Song of Granite
Often, one doesn’t pay attention to a country until a piece of art explains their culture. Norway gave birth to Bergman, Scotland slapped the English with Irvine Welsh, and Ireland provided Joyce and Yeats and Seamus Heaney. Documentary filmmaker Pat Collins attempts to join them with his unconventional, modernist biopic on sean-nós singer Joe Heaney (or Seosamh Ó hÉanaí in the original Gaelic), exploring three important stages in his life.
Despite the symphonic intentions, story and character are suppressed. We have the figure of Joe, drifting from generation to generation (using a Woolfish, stream-of-consciousness structure), with DP Richard Kendrick delighting the viewer’s eyes with strong, beautiful, black-and-white cinematography. But there’s no conflict, nothing to entice an interest in Joe Heaney as a person.
Key events in the singer’s life (his father suddenly disappearing, his wife’s death from tuberculosis) are briefly felt but abandoned for pretty pictures and folky interludes. Collins tries to wash the audience in deep-rooted Irish culture to inflate their understanding and even allow them to become a part of it. But we’re more interested in him than the backdrop. Every time the viewer comes close to the character, Collins pushes them away.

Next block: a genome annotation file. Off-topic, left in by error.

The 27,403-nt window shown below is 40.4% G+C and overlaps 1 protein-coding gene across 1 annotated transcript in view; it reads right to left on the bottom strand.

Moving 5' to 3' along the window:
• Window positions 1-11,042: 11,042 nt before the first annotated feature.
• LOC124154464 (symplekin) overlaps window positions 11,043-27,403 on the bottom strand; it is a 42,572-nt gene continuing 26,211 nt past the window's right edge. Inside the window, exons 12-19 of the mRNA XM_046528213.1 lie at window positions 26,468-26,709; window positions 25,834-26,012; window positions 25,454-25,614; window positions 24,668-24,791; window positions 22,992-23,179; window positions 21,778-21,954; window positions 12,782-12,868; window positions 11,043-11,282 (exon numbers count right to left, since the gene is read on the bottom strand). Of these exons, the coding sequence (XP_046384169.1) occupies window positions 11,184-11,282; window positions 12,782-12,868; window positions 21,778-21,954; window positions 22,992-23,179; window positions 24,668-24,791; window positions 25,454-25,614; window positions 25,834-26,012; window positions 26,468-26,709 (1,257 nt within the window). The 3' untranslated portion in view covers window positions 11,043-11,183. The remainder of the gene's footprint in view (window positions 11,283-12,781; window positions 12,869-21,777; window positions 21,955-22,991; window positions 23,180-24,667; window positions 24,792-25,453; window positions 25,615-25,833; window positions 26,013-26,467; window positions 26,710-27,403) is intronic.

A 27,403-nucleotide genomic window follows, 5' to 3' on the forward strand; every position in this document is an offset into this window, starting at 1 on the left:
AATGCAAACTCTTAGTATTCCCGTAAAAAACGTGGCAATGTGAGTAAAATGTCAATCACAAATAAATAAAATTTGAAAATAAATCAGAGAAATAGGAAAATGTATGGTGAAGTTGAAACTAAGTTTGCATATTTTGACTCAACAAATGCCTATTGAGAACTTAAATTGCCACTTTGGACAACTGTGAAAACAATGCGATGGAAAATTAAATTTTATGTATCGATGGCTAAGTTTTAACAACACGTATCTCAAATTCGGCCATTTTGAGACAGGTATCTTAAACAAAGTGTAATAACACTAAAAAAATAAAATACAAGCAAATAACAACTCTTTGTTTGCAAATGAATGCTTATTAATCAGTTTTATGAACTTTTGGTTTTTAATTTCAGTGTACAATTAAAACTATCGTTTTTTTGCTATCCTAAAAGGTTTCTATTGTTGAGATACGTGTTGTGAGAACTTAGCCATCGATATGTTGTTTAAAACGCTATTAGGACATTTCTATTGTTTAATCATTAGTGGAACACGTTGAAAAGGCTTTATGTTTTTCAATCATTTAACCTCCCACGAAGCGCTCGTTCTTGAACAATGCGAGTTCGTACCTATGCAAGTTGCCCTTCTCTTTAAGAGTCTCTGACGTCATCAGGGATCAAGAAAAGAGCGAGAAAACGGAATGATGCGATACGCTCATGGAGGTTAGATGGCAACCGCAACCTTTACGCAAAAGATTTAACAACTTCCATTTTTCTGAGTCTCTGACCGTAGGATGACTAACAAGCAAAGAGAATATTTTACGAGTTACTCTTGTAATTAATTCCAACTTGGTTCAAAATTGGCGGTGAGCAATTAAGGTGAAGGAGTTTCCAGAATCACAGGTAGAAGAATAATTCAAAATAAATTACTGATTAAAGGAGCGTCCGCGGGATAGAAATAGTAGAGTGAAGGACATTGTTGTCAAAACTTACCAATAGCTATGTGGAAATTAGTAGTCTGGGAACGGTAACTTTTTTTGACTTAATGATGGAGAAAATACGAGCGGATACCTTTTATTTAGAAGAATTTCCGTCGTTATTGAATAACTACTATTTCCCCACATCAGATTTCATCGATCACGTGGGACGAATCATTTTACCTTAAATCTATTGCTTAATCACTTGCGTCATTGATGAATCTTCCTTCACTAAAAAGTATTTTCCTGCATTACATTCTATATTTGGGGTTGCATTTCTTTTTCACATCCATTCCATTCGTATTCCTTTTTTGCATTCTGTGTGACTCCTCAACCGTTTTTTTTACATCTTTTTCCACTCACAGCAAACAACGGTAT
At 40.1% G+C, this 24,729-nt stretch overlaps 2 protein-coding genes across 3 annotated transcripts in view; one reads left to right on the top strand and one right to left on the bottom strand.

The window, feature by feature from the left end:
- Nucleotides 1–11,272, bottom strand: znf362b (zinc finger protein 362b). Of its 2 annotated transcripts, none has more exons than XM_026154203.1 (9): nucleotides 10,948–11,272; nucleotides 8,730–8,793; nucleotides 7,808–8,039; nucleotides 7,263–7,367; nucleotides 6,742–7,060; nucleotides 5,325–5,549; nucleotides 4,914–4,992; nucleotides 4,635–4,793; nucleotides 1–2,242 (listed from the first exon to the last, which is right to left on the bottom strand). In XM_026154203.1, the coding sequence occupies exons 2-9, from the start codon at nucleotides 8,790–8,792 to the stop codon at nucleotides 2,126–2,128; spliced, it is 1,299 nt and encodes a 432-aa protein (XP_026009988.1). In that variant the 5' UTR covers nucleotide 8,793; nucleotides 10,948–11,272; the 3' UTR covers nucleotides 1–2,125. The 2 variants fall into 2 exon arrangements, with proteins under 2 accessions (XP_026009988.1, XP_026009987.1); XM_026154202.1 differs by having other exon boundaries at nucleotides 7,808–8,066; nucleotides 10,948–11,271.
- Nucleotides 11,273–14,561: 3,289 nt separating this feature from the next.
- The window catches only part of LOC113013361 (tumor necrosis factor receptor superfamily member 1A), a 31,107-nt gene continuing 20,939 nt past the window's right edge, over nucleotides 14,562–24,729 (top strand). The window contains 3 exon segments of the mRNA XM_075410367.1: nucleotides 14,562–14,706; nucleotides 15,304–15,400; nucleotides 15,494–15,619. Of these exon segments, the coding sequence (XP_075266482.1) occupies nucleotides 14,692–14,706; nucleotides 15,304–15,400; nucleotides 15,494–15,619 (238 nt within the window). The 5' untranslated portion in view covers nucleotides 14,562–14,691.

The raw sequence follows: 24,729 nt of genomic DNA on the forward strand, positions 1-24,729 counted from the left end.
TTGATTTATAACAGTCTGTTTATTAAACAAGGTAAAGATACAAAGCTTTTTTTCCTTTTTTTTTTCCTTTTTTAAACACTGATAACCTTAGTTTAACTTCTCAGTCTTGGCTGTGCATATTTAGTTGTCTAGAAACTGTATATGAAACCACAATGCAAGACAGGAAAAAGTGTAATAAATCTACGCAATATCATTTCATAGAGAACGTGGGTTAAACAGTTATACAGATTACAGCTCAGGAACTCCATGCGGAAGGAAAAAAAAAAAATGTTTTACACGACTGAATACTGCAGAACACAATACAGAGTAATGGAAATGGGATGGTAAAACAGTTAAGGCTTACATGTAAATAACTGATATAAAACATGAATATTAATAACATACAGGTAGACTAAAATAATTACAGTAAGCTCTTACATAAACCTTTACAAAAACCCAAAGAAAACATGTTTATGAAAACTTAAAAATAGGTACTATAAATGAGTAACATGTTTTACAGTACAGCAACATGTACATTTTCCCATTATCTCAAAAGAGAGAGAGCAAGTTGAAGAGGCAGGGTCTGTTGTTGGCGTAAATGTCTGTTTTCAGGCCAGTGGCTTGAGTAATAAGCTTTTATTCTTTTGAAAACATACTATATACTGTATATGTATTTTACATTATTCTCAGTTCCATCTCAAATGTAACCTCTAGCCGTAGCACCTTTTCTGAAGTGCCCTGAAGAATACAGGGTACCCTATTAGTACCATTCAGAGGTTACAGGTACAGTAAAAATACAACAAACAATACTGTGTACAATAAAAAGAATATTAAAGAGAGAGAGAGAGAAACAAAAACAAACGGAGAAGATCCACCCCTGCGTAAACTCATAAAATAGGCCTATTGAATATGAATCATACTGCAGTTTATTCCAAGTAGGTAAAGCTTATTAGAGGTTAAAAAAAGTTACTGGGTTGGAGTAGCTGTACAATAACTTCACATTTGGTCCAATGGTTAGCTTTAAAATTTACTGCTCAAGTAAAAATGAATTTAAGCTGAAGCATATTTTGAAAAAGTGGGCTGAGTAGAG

The winning performance out of the three Joes belongs to Colm Seoighe (playing the younger Heaney), who is given more than the stares into the distance belonging to his future selves. However, the fragility of Joe Heaney is carried into his grown-up portrayals – most intensely by Michael O’Chonfhlaola. It’s a subtle but alluring consistency, a window into his personality. But Collins and co-writers Sharon Whooley and Eoghan Mac Giolla Bhride didn’t feel it was important enough to expand on.
Song of Granite is beautiful, but Collins misfocuses his efforts. His formalist tendencies intrude upon Heaney’s story, leaving his character stranded. The visuals are a sensory experience in their own right, comparable to Gregg Toland’s work on Citizen Kane. But, as Ireland’s submission for the Foreign Film category in the next Academy Awards, Song of Granite won’t get far.
Song of Granite is released in selected cinemas on 15th December 2017.
Watch the trailer for Song of Granite here: